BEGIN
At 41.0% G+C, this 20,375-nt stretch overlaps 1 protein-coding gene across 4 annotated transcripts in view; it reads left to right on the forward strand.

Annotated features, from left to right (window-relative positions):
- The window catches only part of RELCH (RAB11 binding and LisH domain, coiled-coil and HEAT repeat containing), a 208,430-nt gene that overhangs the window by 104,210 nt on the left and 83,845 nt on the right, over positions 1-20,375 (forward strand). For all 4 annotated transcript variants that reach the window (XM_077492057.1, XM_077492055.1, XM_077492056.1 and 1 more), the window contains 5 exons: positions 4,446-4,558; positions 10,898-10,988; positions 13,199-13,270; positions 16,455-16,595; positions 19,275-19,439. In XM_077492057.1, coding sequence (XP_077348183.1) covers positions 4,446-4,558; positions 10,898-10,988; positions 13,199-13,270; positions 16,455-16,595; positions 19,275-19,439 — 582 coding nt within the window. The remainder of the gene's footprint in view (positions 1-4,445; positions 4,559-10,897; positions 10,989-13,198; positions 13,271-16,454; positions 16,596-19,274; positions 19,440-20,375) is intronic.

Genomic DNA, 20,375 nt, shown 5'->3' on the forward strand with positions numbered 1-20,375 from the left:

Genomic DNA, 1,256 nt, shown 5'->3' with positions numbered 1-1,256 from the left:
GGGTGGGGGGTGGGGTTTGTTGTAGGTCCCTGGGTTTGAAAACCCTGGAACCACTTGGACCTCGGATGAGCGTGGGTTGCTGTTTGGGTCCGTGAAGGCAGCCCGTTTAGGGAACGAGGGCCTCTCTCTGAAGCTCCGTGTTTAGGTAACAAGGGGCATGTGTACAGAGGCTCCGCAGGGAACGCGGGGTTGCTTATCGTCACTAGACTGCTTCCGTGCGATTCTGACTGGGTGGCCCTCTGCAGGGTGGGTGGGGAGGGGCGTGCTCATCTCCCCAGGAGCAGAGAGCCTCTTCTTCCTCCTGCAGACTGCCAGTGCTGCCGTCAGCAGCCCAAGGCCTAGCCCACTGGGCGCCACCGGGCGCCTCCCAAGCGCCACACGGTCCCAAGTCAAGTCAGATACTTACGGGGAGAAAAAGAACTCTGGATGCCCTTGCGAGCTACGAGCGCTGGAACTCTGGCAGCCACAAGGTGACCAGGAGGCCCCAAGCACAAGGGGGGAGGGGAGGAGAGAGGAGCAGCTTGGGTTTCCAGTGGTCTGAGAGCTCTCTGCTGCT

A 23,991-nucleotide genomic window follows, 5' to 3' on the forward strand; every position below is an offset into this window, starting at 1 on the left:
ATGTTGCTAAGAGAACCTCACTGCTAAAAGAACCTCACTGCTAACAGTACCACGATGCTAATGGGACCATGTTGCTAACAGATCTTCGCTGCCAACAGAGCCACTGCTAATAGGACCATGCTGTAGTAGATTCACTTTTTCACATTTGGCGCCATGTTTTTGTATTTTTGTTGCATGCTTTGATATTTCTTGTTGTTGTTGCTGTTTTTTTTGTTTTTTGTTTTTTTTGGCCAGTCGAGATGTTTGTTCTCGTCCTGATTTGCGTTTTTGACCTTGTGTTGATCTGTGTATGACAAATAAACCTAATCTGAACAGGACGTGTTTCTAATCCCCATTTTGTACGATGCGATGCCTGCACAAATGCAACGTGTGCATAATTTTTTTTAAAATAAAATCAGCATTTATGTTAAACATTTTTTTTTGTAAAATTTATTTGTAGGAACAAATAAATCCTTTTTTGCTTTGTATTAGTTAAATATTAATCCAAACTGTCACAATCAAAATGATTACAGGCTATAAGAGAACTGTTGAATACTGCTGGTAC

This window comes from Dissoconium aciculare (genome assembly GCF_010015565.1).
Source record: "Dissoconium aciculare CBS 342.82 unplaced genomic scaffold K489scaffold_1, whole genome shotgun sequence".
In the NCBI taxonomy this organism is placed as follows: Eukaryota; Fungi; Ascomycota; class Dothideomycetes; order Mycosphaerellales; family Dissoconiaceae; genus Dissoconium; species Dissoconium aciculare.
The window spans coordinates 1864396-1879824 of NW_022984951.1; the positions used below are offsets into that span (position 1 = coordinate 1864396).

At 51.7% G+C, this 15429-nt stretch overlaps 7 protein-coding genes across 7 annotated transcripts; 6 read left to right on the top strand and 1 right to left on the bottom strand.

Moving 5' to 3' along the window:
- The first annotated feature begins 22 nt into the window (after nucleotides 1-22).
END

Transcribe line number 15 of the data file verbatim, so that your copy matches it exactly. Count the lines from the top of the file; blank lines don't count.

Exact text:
- The first annotated feature begins 22 nt into the window (after nucleotides 1-22).